, 153:81 | Cite as

Deciduous leaf drop reduces insect herbivory

  • Richard KarbanEmail author
Plant Animal Interactions


Deciduous leaf fall is thought to be an adaptation that allows plants living in seasonal environments to reduce water loss and damage during unfavorable periods while increasing photosynthetic rates during favorable periods. Observations of natural variation in leaf shedding suggest that deciduous leaf fall may also allow plants to reduce herbivory. I tested this hypothesis by experimentally manipulating leaf retention for Quercus lobata and observing natural rates of herbivory. Quercus lobata is primarily deciduous although individuals show considerable natural variation in leaf retention. Oak saplings with no leaves through winter experienced reduced attack by cynipid gall makers the following spring. This pattern was consistent with the positive correlation between natural leaf persistence and gall numbers. These cynipids do not overwinter on the leaves that trees retain through winter, although they appear to use persistent leaves as oviposition cues. If these results are general for woody plants in continental temperate habitats, they suggest that an important and unrecognized consequence of deciduous leaf shedding may be a reduction in herbivore damage, and that this effect should be included in models of deciduous and evergreen behavior.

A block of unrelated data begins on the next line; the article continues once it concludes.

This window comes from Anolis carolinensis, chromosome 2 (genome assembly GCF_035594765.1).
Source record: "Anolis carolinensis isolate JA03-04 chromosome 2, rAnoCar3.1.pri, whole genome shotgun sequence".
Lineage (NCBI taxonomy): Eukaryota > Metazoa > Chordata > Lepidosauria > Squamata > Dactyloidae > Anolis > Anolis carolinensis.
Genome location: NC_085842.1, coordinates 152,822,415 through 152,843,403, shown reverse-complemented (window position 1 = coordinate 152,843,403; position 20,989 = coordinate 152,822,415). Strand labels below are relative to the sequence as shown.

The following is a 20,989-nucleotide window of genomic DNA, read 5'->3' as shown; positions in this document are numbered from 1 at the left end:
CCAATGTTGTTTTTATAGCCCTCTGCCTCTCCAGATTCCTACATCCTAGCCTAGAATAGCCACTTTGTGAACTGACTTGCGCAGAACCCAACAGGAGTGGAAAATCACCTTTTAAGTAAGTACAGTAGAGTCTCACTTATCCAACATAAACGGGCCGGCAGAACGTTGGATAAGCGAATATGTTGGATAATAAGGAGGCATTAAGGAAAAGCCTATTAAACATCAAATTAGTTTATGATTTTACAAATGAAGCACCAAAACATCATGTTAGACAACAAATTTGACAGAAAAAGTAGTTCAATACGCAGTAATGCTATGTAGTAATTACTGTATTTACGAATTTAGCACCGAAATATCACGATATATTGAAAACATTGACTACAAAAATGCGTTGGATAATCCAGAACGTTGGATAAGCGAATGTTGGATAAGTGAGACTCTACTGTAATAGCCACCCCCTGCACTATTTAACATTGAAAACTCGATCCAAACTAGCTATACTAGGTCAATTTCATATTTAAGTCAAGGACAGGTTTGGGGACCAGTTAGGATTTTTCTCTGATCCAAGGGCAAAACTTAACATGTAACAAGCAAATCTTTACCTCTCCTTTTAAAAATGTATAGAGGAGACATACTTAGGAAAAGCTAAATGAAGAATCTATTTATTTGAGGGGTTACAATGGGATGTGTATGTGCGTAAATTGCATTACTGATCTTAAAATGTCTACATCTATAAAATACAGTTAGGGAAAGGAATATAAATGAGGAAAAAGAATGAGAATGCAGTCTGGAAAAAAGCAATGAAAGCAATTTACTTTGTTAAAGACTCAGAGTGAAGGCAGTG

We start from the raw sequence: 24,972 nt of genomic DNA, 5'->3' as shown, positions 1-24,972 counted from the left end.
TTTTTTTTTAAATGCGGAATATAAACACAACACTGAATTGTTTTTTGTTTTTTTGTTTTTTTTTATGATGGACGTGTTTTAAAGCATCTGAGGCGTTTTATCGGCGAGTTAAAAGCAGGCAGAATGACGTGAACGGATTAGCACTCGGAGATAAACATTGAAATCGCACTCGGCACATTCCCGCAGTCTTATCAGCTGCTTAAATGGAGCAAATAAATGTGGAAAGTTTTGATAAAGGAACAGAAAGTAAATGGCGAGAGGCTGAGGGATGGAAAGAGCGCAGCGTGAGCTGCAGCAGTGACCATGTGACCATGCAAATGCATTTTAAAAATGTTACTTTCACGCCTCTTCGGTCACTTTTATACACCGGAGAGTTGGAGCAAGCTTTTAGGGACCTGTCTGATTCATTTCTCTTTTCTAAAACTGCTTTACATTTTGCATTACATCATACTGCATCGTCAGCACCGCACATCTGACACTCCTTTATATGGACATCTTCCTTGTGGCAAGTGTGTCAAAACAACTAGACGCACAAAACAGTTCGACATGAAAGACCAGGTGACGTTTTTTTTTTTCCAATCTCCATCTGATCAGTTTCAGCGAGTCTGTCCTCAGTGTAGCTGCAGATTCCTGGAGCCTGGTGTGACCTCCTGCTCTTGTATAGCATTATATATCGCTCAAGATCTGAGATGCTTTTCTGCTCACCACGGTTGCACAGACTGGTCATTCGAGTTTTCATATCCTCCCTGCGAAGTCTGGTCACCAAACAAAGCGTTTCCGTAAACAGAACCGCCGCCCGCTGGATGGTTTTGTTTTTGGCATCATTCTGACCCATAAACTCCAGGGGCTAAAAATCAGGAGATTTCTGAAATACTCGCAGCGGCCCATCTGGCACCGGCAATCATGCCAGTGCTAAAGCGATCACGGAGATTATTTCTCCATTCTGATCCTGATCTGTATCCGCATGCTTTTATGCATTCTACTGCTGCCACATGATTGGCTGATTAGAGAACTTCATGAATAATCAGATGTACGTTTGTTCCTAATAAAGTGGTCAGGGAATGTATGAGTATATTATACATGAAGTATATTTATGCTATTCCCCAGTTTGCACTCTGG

Cynipid Evergreen Gall Leaf abscission Leaf lifetime Quercus 



I thank Aaron Combs, Mikaela Huntzinger, Claire Karban, Jesse Karban, Corinne Klein, and Kaori Shiojiri for help with fieldwork, Penny Gullan, Brian Inouye, Kathy Schick, and Phil Ward for help identifying insects, Anurag Agrawal, Matt Ayres, Matt Forister, John Lill, Art Shapiro, Nora Underwood, Louie Yang, and Truman Young for improving the manuscript, and Bob Ricklefs for discussions that made me aware that this is an unresolved problem. This work was conducted in the UCD Putah Creek Reserve and was supported by NSF DEB-0121050.


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Copyright information

© Springer-Verlag 2007

Authors and Affiliations

  1. 1.Department of Entomology, One Shields AvenueUniversity of CaliforniaDavisUSA

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